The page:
South Korea is known for its hard-working and competitive culture, but it is also facing the challenges of long working hours, low productivity, and high stress levels. In 2018, the country introduced a historic reform of its labor system: the 52-hour workweek, which aims to reduce working hours and improve work-life balance. However, the system has also sparked mixed reactions and debates among workers, employers, and the public.
The 52-hour workweek system applies to companies with 300 or more employees, and will be expanded to those with 50 to 299 employees in 2024. The system limits the weekly working hours to 40 regular hours and 12 overtime hours, with some exceptions for certain industries and occupations. The government has decided to keep the system, but also introduce some flexibility measures for special cases where it is difficult to reduce working hours, such as manufacturing, medical, and research sectors.
The decision was based on a survey of workers, employers, and the public, which showed mixed opinions on the effectiveness and challenges of the 52-hour workweek. Some workers welcomed the system, saying that it improved their quality of life, health, and creativity. Others complained that it reduced their income, productivity, and competitiveness. Some employers supported the system, saying that it enhanced efficiency, innovation, and cooperation. Others opposed the system, saying that it created labor shortages, increased costs, and hampered growth. The public also had diverse views on the system, with some praising it as a progressive and necessary policy, and others criticizing it as a one-size-fits-all solution.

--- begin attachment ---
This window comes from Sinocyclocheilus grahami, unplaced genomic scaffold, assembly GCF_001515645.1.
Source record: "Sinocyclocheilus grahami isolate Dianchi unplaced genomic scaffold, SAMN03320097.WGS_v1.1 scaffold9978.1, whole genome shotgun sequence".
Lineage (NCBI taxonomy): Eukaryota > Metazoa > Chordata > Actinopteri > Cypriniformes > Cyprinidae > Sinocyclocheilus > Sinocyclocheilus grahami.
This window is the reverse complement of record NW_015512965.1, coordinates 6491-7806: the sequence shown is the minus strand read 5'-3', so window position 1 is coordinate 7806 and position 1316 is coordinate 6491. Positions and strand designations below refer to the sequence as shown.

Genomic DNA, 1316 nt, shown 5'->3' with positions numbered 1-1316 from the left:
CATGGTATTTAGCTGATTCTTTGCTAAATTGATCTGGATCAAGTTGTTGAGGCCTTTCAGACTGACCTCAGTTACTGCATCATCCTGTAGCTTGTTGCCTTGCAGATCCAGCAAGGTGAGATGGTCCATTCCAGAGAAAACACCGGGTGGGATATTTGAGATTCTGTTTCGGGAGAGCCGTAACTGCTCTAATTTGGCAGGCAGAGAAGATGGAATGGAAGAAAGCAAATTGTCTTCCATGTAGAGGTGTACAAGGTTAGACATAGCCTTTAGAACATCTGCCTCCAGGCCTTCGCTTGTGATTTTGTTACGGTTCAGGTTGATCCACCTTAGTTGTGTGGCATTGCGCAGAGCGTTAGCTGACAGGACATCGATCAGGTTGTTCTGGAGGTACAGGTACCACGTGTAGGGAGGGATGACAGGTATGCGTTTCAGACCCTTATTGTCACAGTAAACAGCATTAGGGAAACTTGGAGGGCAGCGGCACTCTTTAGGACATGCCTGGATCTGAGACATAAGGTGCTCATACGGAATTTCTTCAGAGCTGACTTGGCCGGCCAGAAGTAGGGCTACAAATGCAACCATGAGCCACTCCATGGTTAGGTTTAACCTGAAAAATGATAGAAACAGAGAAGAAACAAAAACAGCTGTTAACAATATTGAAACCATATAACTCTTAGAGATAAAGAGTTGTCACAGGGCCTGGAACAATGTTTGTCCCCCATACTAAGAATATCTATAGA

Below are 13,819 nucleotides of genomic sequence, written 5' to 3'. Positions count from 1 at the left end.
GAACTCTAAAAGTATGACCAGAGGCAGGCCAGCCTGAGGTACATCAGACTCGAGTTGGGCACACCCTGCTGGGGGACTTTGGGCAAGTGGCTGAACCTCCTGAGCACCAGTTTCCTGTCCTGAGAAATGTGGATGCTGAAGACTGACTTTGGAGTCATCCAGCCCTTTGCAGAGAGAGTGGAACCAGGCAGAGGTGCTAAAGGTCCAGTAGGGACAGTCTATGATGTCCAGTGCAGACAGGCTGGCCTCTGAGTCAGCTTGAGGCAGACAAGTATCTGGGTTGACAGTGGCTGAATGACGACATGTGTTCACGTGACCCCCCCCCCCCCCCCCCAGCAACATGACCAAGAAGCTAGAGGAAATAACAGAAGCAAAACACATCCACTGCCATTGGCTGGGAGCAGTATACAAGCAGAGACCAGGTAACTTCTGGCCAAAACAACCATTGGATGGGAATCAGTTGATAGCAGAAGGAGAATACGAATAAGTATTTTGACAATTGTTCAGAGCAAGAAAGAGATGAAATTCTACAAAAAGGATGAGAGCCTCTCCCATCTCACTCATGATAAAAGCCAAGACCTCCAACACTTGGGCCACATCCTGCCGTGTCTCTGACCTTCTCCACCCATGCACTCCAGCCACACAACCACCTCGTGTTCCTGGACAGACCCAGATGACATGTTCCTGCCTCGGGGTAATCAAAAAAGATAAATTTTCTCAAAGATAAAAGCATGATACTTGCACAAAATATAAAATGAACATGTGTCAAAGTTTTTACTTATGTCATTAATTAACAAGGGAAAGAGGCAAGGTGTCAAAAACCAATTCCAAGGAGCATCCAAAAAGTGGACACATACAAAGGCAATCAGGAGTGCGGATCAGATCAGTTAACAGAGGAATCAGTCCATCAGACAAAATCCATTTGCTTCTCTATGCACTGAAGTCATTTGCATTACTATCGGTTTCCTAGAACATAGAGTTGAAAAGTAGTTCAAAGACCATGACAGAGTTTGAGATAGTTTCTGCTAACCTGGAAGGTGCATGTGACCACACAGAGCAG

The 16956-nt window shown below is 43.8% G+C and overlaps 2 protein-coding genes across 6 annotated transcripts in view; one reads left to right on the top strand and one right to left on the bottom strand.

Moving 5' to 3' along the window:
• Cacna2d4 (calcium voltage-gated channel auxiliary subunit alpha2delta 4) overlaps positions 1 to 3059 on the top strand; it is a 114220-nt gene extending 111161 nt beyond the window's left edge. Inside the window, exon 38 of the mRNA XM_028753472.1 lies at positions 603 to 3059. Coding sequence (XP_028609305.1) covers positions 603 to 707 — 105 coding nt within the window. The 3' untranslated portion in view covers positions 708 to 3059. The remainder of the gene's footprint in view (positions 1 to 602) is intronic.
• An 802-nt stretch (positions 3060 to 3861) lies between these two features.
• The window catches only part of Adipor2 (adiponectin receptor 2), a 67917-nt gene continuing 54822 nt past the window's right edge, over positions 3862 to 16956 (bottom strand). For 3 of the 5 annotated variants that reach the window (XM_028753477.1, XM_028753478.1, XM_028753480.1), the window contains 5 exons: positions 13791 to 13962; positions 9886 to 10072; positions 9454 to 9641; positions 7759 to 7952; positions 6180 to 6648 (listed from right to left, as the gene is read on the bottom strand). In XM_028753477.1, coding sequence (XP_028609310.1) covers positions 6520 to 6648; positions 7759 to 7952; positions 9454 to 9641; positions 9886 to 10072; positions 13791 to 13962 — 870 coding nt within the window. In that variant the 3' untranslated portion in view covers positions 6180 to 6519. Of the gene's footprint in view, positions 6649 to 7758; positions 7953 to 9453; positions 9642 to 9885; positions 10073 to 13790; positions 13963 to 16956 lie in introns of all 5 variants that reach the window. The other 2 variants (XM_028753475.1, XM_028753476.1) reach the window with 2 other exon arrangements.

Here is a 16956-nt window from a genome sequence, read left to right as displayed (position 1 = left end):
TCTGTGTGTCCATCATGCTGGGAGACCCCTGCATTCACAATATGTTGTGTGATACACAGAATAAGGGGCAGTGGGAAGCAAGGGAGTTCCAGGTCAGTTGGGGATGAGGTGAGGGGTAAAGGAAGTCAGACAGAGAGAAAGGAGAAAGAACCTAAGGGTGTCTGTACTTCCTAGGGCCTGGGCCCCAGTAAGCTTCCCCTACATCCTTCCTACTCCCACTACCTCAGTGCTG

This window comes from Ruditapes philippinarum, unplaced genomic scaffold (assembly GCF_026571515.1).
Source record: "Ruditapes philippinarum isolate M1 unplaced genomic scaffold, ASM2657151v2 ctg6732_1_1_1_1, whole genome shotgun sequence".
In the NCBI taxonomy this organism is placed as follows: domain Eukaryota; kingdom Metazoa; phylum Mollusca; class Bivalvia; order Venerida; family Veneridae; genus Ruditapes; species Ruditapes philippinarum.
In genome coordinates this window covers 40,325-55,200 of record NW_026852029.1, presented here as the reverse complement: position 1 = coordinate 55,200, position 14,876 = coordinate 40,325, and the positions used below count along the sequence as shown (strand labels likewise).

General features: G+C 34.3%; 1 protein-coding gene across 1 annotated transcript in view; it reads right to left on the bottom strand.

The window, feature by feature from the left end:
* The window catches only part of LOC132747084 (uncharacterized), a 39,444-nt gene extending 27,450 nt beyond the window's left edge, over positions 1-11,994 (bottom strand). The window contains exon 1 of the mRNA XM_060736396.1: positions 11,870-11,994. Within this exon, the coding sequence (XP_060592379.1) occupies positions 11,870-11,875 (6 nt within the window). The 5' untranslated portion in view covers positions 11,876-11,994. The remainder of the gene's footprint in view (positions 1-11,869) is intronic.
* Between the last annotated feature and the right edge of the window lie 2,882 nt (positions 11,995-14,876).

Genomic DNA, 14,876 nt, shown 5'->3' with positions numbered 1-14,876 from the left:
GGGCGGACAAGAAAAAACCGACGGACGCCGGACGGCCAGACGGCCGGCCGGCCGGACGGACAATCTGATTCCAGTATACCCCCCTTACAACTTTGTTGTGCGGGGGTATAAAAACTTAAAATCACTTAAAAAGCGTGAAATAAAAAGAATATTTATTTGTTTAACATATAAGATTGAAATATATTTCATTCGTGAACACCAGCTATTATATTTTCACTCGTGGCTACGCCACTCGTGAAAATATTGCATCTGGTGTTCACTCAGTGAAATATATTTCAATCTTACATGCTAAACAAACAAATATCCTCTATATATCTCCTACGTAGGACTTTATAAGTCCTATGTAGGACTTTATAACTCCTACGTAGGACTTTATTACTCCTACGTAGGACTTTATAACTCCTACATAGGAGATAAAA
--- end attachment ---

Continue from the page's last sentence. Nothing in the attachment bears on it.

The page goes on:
The government has said that it will seek to form a national consensus through dialogue with labor and management, and also support small and medium-sized enterprises in implementing the system. The government has also cited the positive effects of the system on the country’s culture and economy, such as fostering a shift from a quantity-oriented to a quality-oriented growth model, promoting gender equality and work-life balance, and reducing stress and improving health.
The 52-hour workweek system is a challenge and an opportunity for South Korea, as it tries to balance the demands of its fast-paced and competitive society with the needs of its people and environment. The system is also a reflection of the changing values and expectations of the younger generation, who are seeking more freedom, happiness, and meaning in their work and life. The system is not a perfect solution, but it is a bold and ambitious attempt to transform the country’s labor culture and create a better future for all.
– Korea to maintain 52-hour workweek, The Korea Times, November 13, 2023
– Gov’t to relax controversial 52-hour workweek, Korea JoongAng Daily, November 13, 2023
– South Korea’s 52-hour workweek: A boon or bane for workers?, The Diplomat, November 10, 2023
– South Korea to keep 52-hour workweek, but with more flexibility, Nikkei Asia, November 14, 2023